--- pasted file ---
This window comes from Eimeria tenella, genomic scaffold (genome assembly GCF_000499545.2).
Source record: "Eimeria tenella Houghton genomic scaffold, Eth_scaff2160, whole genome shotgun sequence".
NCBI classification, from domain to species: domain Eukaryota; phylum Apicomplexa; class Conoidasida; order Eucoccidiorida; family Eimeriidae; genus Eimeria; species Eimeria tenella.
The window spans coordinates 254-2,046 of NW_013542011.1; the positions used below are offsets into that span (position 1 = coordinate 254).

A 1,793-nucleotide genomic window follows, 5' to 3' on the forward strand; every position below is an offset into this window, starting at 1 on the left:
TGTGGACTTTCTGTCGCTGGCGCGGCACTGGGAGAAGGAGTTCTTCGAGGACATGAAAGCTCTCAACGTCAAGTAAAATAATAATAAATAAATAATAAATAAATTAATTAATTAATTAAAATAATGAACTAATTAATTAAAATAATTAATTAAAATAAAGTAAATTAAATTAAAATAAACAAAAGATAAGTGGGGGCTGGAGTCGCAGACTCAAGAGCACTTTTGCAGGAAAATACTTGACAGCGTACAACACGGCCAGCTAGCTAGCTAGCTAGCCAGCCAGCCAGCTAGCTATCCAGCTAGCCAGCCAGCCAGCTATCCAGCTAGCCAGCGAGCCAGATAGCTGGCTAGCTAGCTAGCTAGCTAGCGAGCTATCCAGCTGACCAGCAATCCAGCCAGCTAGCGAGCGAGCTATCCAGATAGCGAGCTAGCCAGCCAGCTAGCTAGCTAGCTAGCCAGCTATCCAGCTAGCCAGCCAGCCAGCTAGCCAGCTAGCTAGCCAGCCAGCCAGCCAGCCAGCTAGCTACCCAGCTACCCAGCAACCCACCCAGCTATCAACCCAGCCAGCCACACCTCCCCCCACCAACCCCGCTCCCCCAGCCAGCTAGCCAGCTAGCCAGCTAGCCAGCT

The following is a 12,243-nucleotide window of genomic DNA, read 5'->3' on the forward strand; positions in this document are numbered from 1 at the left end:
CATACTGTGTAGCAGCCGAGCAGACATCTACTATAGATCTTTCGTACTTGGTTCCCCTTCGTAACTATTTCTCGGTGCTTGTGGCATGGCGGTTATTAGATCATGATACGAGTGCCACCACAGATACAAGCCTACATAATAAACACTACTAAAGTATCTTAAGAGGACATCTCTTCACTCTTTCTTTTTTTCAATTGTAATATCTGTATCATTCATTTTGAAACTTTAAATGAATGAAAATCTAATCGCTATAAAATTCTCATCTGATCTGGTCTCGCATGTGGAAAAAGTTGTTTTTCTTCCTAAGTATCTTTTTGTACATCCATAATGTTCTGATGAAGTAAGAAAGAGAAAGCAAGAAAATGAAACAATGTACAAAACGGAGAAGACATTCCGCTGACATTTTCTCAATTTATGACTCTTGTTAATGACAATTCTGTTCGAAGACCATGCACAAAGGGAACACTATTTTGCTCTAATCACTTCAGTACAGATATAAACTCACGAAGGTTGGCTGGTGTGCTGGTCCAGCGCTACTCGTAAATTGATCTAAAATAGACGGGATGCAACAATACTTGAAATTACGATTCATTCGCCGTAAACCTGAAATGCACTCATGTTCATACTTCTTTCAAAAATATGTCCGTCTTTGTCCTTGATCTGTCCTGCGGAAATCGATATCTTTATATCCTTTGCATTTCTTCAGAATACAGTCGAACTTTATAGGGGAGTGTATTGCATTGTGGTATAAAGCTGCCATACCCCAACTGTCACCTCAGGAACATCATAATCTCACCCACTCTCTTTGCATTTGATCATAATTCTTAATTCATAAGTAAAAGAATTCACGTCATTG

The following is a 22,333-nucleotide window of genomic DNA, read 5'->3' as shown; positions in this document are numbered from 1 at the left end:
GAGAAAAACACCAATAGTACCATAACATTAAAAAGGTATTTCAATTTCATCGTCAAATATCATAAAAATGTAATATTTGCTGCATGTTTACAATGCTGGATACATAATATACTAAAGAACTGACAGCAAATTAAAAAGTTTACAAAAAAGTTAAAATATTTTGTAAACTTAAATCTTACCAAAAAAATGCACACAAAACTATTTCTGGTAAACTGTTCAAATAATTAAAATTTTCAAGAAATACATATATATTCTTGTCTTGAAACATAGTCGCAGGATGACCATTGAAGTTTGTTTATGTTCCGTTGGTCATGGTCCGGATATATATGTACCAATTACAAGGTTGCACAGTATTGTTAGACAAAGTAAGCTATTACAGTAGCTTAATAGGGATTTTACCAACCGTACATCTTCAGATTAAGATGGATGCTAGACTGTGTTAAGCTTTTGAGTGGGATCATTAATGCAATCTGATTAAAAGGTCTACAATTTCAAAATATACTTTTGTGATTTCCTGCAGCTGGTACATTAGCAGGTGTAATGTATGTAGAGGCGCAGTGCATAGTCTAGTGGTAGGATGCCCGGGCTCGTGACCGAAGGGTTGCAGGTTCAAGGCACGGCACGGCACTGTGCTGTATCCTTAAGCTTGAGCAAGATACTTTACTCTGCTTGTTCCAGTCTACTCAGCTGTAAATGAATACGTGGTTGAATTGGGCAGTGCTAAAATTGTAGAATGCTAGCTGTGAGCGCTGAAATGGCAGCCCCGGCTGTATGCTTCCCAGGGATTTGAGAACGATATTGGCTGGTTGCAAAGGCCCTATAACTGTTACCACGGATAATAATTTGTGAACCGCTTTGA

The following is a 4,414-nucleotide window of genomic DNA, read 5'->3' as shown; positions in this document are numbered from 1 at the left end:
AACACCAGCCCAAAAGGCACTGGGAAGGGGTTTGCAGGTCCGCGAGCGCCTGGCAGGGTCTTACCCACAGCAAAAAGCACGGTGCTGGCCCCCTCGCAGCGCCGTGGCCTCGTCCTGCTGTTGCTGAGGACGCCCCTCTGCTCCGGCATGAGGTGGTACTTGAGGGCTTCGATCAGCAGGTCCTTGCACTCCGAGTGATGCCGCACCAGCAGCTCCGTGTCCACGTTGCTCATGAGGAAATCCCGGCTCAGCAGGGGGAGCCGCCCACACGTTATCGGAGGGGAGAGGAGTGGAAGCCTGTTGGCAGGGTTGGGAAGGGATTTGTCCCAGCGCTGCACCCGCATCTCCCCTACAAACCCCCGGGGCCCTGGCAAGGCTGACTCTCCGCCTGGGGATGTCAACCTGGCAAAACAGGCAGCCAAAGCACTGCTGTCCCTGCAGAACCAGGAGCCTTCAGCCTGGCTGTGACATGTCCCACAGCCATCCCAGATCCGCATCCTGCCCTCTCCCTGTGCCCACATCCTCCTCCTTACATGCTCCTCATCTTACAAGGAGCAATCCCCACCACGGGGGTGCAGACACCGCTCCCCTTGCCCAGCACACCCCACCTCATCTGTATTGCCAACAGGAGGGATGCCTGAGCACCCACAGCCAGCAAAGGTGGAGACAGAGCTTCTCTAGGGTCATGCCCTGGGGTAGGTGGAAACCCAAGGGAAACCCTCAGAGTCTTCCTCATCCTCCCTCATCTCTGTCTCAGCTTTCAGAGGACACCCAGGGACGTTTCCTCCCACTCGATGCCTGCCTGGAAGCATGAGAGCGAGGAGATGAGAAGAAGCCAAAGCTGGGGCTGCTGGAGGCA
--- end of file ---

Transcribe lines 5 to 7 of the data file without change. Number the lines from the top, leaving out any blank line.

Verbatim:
A 1,793-nucleotide genomic window follows, 5' to 3' on the forward strand; every position below is an offset into this window, starting at 1 on the left:
TGTGGACTTTCTGTCGCTGGCGCGGCACTGGGAGAAGGAGTTCTTCGAGGACATGAAAGCTCTCAACGTCAAGTAAAATAATAATAAATAAATAATAAATAAATTAATTAATTAATTAAAATAATGAACTAATTAATTAAAATAATTAATTAAAATAAAGTAAATTAAATTAAAATAAACAAAAGATAAGTGGGGGCTGGAGTCGCAGACTCAAGAGCACTTTTGCAGGAAAATACTTGACAGCGTACAACACGGCCAGCTAGCTAGCTAGCTAGCCAGCCAGCCAGCTAGCTATCCAGCTAGCCAGCCAGCCAGCTATCCAGCTAGCCAGCGAGCCAGATAGCTGGCTAGCTAGCTAGCTAGCTAGCGAGCTATCCAGCTGACCAGCAATCCAGCCAGCTAGCGAGCGAGCTATCCAGATAGCGAGCTAGCCAGCCAGCTAGCTAGCTAGCTAGCCAGCTATCCAGCTAGCCAGCCAGCCAGCTAGCCAGCTAGCTAGCCAGCCAGCCAGCCAGCCAGCTAGCTACCCAGCTACCCAGCAACCCACCCAGCTATCAACCCAGCCAGCCACACCTCCCCCCACCAACCCCGCTCCCCCAGCCAGCTAGCCAGCTAGCCAGCTAGCCAGCT

The following is a 12,243-nucleotide window of genomic DNA, read 5'->3' on the forward strand; positions in this document are numbered from 1 at the left end: